Small Businesses Will Survive... With Your Help.

In a May 12 article on, ”Small businesses continue to open and rebuild,” Eric Groves, Alignable’s CEO and Co-Founder, says he appreciates “that wonderful can-do attitude entrepreneurs are known for” and feels that “with the ongoing support of their communities, many small business owners will eventually recover and create their new normal.” That optimism is tempered by a somewhat less optimistic closing: “At this point, it’s difficult to estimate how quickly the recovery will occur and where it will happen first, but a full recovery could take at least a few years.” While it’s true that our small businesses can only recover with the support of their communities, it’s going to take more than community support for businesses to recover. It’s going to take the support of their financial institutions.  Is recovery up to the public?  In part.  But, for the most part, it’s up to you, the banker. 

Small businesses are in a tough spot. They can’t wait “a few years.” According to the National Federation of Independent Business (NFIB), as of March 30, “about half of small employers surveyed said that they can survive for no more than two months, and about one-third believe they can remain operational for 3-6 months.”  That clock continues to tick. So, as a financial institution, how can you help your small business customers begin to fast track their recovery?

First, the obvious, which everyone has been talking about non-stop for the last three months:  Be there for your customers.  The small business owners who bank with you rely on you. Make sure they know that you’re there for them.

Second, be armed with tangible solutions. Banks are creating and offering online resources via their websites and webinars, that can assist small business owners in navigating what will very hopefully soon be a post covid-19 business environment.  Early on, banks and associations such as the Missouri Bankers Association, and Citizens Bank of Edmond with their participation in PPP.Bank, stepped up to offer guidance to small businesses, via websites and conference calls, on how to navigate the Paycheck Protection Program loan application and forgiveness processes. Now that we’re moving beyond PPP, what message should these institutions be putting out to their small business customers?

Financial institutions might take a page out of the Kansas City SourceLink playbook. The organization is dedicated to “connecting entrepreneurs to resources, coaches, funding, and education” and invites small business owners to explore their programs… resources that cover topics such as cash flow, cash management, and disaster relief funds. The site offers links to small business resources, such as the Missouri SBDC, Kansas SBDC, Women’s Business Center,  Small Business Owners’ Guide to the CARES Act, and SCORE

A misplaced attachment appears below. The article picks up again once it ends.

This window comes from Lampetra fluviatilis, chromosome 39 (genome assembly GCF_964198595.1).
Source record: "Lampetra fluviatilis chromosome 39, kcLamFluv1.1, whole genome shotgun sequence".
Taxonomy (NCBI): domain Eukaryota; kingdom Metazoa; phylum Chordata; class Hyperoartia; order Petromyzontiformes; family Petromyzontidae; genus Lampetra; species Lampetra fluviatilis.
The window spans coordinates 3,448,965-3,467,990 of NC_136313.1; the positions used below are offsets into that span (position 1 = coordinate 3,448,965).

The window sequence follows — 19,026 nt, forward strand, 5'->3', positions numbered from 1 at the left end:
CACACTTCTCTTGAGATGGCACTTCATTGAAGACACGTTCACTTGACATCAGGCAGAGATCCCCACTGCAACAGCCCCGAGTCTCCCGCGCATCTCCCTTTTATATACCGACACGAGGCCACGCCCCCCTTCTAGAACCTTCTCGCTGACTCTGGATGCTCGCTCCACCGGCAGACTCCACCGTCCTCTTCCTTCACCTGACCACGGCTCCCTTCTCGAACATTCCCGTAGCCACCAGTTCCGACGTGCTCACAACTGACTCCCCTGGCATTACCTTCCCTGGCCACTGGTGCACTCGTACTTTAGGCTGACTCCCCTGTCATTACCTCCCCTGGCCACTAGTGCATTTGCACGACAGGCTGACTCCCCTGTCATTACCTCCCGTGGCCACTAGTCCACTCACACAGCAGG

SCORE (Service Core of Retired Executives), by many accounts, is a resource that banks should recommend to their small business customers who are in need of guidance. Business News Daily lists the eight factors that lenders consider when making small business loans.  Among credit, business plan, and cash flow, lenders also consider whether or not the applicant has sought expert advice. “When you apply for a business loan, lenders want to see that you've sought guidance from knowledgeable advisors. Accountants can be an important source of advice for small business owners, according to Stephen Sheinbaum, CEO of Circadian Funding ‘but there are many other places to find good people to talk to, such as SCORE, a free mentoring service that is supported by the Small Business Administration.’

 In partnership with the Small Business Administration (SBA), SCORE offers small businesses access to mentors who can offer guidance and resources as you look to build—or rebuild—your business after the crisis. Remote mentoring services are available, along with free webinars that address coronavirus-specific issues.

 So, what can banks be telling their small business owners right now?  Here are some steps your customers should be taking right now with a view toward recovery:

  1. Assess the damage by looking hard at P/L and cash flow statements
  2. Re-evaluate their business plan
  3. Research any and all state and federally mandated lending and assistance programs
  4. Research other sources of funding such as SBA 7 (a) loans and lines of credit
  5. Plan for what could be a very long recovery and, most importantly,
  6. Seek professional guidance

 Of course, that primary source of “professional guidance” is you, their banker. It goes back to what we said earlier: Be there for your customers.  The small business owners who bank with you rely on you. Make sure they know that you’re there for them. The fact is, while we’d all like to believe that the worst is behind us, it may not be and it’s important that your small business customers be prepared – as best they can be – for whatever the future holds.

For more information on how can help you with communicating vital information to your customers – for example, with our ads focused on rebuilding small businesses – visit  Or, you can contact me directly by phone at 678-528-6688 or at  As always, I would love to hear your thoughts on this subject.

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